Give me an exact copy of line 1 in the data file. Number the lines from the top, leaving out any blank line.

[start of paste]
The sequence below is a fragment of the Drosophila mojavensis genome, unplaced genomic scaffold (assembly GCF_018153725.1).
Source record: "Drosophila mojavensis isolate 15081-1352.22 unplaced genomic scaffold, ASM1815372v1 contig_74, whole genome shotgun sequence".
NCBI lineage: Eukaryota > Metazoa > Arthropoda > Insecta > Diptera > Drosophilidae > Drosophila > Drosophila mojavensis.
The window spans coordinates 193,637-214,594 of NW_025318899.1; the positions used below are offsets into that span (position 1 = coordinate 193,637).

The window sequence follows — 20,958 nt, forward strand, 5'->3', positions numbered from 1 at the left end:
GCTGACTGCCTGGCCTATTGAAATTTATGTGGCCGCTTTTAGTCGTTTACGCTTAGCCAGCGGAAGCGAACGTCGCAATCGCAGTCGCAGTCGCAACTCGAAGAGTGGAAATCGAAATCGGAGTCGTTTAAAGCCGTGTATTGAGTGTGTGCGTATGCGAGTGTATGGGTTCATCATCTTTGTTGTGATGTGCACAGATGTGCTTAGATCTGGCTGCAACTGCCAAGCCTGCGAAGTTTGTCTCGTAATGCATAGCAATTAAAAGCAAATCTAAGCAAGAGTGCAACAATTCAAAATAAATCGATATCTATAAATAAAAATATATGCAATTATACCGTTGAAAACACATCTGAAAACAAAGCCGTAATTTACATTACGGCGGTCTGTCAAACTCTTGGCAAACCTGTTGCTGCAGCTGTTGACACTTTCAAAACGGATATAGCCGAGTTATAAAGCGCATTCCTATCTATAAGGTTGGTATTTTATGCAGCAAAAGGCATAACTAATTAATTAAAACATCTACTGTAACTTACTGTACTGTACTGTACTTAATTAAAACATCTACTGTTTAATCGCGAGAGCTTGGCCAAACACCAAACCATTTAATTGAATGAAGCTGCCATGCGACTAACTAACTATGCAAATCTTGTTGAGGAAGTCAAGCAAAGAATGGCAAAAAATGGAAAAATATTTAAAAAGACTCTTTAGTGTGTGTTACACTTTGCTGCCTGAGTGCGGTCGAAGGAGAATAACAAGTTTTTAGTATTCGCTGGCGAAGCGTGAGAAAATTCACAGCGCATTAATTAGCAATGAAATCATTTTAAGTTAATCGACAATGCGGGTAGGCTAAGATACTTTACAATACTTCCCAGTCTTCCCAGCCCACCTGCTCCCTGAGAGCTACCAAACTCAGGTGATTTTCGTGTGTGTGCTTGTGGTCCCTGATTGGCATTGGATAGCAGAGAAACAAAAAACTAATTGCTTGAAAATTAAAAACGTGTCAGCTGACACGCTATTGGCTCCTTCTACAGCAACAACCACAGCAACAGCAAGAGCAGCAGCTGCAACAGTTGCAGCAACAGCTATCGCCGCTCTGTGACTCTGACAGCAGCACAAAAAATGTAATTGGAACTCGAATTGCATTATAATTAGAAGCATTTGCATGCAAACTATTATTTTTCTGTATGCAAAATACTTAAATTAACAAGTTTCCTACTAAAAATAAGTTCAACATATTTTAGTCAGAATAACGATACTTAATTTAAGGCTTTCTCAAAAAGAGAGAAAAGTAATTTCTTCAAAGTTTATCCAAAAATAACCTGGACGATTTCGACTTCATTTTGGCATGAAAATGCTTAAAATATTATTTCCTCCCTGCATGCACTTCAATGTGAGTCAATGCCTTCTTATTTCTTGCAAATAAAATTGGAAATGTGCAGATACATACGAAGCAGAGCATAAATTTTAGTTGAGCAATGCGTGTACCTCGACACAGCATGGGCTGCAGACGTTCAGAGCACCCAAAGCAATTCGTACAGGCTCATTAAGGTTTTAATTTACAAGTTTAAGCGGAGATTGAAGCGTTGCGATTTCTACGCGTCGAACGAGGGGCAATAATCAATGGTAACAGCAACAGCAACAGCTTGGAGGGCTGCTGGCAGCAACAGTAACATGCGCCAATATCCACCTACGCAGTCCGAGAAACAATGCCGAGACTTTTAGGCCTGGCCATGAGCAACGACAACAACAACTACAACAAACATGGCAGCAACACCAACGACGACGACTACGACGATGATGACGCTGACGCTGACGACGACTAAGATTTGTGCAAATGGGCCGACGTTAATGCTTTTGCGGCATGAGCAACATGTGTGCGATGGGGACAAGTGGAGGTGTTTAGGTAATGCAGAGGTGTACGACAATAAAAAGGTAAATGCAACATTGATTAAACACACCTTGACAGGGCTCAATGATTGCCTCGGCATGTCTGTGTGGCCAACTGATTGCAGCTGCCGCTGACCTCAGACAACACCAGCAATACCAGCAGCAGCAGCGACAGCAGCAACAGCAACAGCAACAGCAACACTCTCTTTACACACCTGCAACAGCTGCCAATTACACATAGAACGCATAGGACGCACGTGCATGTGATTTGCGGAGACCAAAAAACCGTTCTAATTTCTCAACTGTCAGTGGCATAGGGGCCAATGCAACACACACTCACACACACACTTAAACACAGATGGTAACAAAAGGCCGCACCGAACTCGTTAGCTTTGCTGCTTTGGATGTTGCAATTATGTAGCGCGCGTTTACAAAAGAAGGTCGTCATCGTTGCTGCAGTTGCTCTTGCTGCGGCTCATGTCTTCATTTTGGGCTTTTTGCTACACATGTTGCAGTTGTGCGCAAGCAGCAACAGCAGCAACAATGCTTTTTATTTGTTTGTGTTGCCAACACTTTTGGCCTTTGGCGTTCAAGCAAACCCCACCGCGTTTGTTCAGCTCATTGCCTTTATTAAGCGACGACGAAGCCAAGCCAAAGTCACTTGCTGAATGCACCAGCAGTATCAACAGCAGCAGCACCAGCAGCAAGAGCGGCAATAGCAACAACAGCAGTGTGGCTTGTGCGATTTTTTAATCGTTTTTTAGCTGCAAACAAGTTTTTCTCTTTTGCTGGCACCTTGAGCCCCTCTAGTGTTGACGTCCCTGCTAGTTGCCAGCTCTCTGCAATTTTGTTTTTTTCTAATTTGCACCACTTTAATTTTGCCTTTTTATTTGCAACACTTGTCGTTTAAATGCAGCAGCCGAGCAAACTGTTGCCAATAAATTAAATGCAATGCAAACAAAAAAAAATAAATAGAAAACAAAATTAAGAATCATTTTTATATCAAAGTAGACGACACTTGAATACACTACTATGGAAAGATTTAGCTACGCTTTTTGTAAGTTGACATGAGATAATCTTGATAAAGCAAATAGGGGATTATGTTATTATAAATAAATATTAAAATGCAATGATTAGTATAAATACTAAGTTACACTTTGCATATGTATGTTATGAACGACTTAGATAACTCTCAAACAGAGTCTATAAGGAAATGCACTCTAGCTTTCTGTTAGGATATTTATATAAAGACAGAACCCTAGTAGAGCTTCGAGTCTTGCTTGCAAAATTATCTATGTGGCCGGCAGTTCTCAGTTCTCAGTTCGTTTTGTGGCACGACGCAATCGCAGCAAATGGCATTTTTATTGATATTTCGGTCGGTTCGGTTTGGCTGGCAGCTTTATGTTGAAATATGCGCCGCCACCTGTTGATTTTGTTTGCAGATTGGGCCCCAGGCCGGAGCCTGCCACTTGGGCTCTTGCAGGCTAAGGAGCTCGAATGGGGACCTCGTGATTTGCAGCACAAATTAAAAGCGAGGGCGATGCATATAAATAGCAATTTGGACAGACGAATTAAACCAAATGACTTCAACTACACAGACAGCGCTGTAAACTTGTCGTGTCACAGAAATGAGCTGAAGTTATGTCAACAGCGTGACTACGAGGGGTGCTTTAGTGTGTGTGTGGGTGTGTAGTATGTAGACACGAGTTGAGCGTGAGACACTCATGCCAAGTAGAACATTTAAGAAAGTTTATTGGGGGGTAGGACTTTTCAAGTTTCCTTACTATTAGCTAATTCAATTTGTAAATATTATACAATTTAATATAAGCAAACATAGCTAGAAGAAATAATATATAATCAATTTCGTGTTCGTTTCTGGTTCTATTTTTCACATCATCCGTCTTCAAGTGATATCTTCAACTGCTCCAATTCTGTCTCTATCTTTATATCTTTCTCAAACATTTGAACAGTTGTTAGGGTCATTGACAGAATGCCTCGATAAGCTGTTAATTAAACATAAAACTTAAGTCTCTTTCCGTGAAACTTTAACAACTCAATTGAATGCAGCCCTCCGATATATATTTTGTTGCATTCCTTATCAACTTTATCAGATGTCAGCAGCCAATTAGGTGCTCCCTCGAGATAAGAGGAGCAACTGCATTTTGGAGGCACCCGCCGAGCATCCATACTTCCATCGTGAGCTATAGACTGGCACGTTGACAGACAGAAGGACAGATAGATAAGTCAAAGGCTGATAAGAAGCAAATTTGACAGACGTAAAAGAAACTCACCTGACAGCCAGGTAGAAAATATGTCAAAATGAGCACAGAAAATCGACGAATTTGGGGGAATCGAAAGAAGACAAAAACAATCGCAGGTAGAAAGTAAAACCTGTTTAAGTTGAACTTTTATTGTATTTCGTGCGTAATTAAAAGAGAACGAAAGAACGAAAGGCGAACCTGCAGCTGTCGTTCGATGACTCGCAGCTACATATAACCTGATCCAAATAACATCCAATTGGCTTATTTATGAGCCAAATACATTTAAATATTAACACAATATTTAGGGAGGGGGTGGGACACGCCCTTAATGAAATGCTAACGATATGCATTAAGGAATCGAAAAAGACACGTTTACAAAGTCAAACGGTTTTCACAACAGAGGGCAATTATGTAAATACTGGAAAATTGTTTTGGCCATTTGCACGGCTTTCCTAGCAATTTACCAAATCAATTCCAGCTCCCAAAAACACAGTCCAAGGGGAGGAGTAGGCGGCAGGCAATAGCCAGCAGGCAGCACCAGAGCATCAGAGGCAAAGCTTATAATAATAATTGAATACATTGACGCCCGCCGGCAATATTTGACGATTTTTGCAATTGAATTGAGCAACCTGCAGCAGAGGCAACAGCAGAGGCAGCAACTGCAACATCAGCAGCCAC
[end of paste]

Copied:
The sequence below is a fragment of the Drosophila mojavensis genome, unplaced genomic scaffold (assembly GCF_018153725.1).